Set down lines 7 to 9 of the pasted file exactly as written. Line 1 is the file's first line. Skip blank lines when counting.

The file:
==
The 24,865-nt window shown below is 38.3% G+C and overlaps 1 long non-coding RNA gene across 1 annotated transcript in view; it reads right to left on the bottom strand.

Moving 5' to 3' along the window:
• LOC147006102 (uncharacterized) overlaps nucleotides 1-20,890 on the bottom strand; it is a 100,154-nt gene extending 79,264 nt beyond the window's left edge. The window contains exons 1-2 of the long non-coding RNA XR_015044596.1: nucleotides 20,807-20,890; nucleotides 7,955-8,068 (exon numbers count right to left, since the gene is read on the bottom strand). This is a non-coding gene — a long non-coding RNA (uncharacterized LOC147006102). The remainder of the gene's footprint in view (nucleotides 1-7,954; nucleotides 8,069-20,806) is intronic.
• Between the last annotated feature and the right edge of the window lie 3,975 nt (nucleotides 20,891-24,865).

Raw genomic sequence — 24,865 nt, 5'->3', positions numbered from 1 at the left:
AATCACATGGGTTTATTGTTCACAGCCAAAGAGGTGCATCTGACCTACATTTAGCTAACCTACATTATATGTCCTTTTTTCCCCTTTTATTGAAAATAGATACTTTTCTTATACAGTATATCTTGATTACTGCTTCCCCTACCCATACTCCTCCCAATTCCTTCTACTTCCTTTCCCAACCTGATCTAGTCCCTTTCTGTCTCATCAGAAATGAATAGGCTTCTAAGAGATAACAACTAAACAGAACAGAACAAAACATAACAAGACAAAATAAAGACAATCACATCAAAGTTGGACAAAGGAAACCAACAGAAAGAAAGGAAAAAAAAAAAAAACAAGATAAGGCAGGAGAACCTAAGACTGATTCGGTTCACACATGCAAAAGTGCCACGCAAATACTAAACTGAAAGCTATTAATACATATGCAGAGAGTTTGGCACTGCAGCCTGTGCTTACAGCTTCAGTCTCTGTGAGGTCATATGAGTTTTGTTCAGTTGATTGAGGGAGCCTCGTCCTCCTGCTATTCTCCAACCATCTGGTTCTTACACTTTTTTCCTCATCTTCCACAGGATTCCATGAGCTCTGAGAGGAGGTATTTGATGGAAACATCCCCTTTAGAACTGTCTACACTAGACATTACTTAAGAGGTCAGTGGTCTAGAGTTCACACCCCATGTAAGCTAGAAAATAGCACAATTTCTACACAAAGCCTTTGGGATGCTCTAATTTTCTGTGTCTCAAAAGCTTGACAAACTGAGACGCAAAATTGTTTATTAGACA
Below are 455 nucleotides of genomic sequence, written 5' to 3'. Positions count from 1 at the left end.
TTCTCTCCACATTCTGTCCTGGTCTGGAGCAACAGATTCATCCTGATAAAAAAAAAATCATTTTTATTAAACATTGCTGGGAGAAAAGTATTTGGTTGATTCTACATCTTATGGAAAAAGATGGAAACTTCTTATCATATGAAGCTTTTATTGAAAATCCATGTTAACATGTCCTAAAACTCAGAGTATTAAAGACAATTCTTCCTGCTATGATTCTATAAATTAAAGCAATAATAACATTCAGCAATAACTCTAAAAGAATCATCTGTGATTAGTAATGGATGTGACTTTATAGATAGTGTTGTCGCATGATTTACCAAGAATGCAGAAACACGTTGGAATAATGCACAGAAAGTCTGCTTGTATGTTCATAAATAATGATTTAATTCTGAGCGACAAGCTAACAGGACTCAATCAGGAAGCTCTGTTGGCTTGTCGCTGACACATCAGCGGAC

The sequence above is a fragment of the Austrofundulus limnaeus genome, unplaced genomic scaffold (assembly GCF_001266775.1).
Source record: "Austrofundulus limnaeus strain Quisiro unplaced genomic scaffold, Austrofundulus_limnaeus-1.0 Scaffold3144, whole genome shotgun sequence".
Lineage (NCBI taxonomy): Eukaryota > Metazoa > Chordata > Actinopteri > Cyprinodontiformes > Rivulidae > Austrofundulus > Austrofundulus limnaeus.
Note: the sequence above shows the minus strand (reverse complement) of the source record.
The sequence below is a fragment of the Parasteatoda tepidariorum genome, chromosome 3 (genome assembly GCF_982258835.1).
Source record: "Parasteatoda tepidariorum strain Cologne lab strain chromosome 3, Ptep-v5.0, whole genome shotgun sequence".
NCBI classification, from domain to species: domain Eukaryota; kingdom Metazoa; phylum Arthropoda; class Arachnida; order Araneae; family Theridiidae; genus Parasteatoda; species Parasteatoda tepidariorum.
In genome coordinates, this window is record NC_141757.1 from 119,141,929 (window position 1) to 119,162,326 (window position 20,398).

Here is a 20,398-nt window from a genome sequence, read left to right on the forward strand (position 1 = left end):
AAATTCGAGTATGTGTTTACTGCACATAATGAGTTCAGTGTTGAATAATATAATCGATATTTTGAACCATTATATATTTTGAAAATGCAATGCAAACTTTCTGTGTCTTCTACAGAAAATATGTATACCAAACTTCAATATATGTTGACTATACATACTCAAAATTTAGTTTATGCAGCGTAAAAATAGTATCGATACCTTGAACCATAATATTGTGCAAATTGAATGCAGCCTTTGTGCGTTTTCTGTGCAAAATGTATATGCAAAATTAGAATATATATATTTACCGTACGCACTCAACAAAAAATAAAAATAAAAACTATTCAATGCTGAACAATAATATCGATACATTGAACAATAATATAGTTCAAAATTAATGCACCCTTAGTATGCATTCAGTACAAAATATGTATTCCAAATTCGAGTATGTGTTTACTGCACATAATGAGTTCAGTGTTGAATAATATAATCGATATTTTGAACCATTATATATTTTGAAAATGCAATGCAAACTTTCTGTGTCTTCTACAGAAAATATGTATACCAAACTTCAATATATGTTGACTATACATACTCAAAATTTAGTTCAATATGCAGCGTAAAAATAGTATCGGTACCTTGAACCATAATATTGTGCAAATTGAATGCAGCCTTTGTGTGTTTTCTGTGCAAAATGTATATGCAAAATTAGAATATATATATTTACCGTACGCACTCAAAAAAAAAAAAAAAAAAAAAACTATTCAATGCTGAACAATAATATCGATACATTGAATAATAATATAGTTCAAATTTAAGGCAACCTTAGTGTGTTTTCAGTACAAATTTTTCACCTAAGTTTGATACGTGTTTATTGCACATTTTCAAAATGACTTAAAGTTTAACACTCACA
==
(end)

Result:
Below are 455 nucleotides of genomic sequence, written 5' to 3'. Positions count from 1 at the left end.
TTCTCTCCACATTCTGTCCTGGTCTGGAGCAACAGATTCATCCTGATAAAAAAAAAATCATTTTTATTAAACATTGCTGGGAGAAAAGTATTTGGTTGATTCTACATCTTATGGAAAAAGATGGAAACTTCTTATCATATGAAGCTTTTATTGAAAATCCATGTTAACATGTCCTAAAACTCAGAGTATTAAAGACAATTCTTCCTGCTATGATTCTATAAATTAAAGCAATAATAACATTCAGCAATAACTCTAAAAGAATCATCTGTGATTAGTAATGGATGTGACTTTATAGATAGTGTTGTCGCATGATTTACCAAGAATGCAGAAACACGTTGGAATAATGCACAGAAAGTCTGCTTGTATGTTCATAAATAATGATTTAATTCTGAGCGACAAGCTAACAGGACTCAATCAGGAAGCTCTGTTGGCTTGTCGCTGACACATCAGCGGAC

The sequence above is a fragment of the Austrofundulus limnaeus genome, unplaced genomic scaffold (assembly GCF_001266775.1).